John's baptism implied a hierarchical relationship. The baptizer is senior to the baptizee. John himself recognizes this in Matthew's gospel, and says that Jesus should instead baptize him. He should be subordinate to Jesus. Matthew drums this in with his use of the imperfect: "John kept preventing him." (Thus, we have somewhat of a theological Alphonse and Gaston routine: "You first." "No, you first.")
John is right, of course. Baptism was for sinners (3:6). If that's so, what's Jesus doing here? What John needs is to be baptized by Jesus--"with the Holy Spirit and with fire" (3:11)--not for Jesus to baptized, "confessing (his) sins."
John is right about that, but misunderstands the nature of God's mission. God's reign will not be about John's fiery images of judgment for sinners, but rather God's "full immersion" into the trials and tribulations of his people.
The baptism of Jesus: Jesus' entry into the river recalls the Hebrew peoples' entrance into the Promised Land. In solidarity with them, Jesus stands in line with sinners. Jesus' mission will not be punishment of sinners, but identification with sinners.
This should be considered: John's request that Jesus baptize him would have been to affirm hierarchical relationships, the senior partner initiating the junior one. Hierarchical relationships are all upended in the new reign of God. "The last shall be first," after all, "and the first shall be last" (20:16). Jesus' solidarity with sinners is, in God's upside-down way, the superior position.
But release it, Jesus says. "Let it go for now." (John then "let it go"--aphes, again.) Why? Because "it is proper for us in this way to fulfill all righteousness." (Note the "for us." Jesus sees John as a partner in this enterprise, neither a superior nor an inferior.)
Righteousness is a key theme throughout Matthew's gospel. In Jesus' first quoted utterance, Matthew puts the word right on Jesus' lips--"fulfill all righteousness." "Fulfill"--pleroma--is a word Matthew often associates with the prophets. "All righteousness"--the totality of it--is Jesus' solidarity with sinners, and in service to them. As Jesus will explain later (20:28):
‘You know that the rulers of the Gentiles lord it over them, and their great ones are tyrants over them. 26It will not be so among you; but whoever wishes to be great among you must be your servant, 27and whoever wishes to be first among you must be your slave; 28just as the Son of Man came not to be served but to serve, and to give his life a ransom for many.’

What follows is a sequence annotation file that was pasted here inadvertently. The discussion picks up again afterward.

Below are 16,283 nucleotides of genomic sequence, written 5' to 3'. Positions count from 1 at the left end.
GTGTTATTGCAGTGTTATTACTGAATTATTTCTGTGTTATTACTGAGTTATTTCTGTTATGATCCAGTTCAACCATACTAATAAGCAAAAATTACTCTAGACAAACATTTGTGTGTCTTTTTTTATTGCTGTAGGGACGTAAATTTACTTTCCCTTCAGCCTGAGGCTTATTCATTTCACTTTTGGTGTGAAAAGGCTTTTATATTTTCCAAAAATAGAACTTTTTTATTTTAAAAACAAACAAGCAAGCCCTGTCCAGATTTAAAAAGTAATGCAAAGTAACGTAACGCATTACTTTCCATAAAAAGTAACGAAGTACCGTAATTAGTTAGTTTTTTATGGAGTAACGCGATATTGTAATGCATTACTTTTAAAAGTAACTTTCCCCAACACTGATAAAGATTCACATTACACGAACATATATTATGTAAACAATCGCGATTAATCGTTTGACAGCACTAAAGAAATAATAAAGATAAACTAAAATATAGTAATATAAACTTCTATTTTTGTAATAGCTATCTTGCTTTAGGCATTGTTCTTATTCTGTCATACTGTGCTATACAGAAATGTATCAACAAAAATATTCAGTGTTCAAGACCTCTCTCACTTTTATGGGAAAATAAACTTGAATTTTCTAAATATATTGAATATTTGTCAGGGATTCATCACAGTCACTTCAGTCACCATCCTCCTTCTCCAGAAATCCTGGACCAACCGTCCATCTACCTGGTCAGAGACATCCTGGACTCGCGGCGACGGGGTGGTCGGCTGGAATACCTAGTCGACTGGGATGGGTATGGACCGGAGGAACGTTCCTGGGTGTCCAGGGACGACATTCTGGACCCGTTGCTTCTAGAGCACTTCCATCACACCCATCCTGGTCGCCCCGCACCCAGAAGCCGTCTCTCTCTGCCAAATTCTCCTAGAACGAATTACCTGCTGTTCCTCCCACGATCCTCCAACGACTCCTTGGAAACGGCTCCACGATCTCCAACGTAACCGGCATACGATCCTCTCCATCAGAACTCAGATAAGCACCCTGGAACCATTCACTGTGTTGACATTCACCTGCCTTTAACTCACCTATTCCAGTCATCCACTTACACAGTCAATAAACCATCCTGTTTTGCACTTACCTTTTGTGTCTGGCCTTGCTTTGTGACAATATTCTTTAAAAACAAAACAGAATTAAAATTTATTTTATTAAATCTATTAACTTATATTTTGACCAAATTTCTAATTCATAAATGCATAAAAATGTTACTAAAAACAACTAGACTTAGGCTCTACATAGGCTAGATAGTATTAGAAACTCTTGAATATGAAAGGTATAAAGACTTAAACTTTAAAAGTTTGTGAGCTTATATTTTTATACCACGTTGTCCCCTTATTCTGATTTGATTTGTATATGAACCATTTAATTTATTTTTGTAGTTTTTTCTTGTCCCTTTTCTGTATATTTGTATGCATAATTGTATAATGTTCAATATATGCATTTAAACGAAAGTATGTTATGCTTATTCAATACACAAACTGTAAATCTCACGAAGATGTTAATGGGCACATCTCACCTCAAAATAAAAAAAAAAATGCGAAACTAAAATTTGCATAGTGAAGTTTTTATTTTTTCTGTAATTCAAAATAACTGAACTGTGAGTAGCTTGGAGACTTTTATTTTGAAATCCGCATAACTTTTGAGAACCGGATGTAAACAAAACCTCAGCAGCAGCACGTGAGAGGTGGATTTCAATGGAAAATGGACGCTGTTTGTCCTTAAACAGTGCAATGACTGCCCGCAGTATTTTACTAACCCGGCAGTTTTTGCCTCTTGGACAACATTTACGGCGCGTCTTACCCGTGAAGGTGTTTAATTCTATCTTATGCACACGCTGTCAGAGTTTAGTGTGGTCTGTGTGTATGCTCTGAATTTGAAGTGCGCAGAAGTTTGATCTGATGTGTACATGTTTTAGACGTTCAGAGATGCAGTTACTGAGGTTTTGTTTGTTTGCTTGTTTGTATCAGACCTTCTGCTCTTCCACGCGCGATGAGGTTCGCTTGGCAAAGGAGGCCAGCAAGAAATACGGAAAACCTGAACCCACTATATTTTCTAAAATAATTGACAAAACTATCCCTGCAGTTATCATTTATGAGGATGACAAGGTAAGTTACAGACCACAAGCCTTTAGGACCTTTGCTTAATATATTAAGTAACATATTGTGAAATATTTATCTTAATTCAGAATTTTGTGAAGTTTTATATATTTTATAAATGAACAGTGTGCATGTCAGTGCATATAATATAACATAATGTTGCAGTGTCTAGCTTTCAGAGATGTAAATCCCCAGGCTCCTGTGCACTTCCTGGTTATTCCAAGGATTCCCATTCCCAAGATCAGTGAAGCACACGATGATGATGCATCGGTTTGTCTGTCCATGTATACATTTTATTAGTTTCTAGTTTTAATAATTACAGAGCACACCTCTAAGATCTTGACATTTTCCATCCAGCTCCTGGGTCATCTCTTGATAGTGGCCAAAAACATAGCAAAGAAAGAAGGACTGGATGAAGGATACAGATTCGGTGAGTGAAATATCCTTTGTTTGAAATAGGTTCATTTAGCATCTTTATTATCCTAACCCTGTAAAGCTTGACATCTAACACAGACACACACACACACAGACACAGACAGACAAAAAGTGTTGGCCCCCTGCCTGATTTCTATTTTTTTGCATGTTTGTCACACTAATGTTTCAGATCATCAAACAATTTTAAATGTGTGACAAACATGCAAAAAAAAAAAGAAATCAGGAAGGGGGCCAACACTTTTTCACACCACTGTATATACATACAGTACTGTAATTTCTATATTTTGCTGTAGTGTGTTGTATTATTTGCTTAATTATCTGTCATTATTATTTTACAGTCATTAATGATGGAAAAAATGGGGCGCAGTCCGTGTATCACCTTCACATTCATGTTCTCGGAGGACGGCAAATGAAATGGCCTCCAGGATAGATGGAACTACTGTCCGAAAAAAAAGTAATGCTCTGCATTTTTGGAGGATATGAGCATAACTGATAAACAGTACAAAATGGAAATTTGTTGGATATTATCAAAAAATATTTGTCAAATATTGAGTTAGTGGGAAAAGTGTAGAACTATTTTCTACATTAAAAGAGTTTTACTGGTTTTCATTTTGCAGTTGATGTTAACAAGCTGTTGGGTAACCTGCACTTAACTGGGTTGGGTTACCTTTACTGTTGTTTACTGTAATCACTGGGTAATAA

The actual baptism of Jesus is described briefly and, as in Mark, in the passive voice. "Having been baptized, Jesus immediately ascended from the water," recalling both resurrection and the creation of the world. He is the "new creation."
Then follow two "behold" statements--idou--unfortunately not translated in the New Revised Standard Version, which translates idou with the rather lame "see." (Which is better? The emphatic "Behold! I bring you good tidings of great joy!" Or, "See, I bring you good tidings of great joy.")
Matthew uses idou to announce something important. "Behold! The heavens were opened." This is a moment of special revelation. The abyss between heaven and earth is traversed. "And the spirit of God descended like a dove on him."
Said the prophet Isaiah, "Oh, that you would rend the heavens and come down" (64:1) In continuity with the vision of Isaiah, God does come down, all the way down into the muck and mire of human existance. Moreover, God comes down not with John's fire, but as a dove, with peace.
Then another "Behold!" "A voice out of heaven saying, 'This one is my son, the beloved, in whom I am well pleased." God is saying that Jesus is the expression--the earthly issue--of God's very self. God is not saying anything about trinitarian theology, a subject which, if we go by the scriptures, does not interest God all that much. God is putting the imprimatur on Jesus. In the way of Jesus, in his service on behalf of sinners, in his identification with sinners, we see the expressed desire of God himself.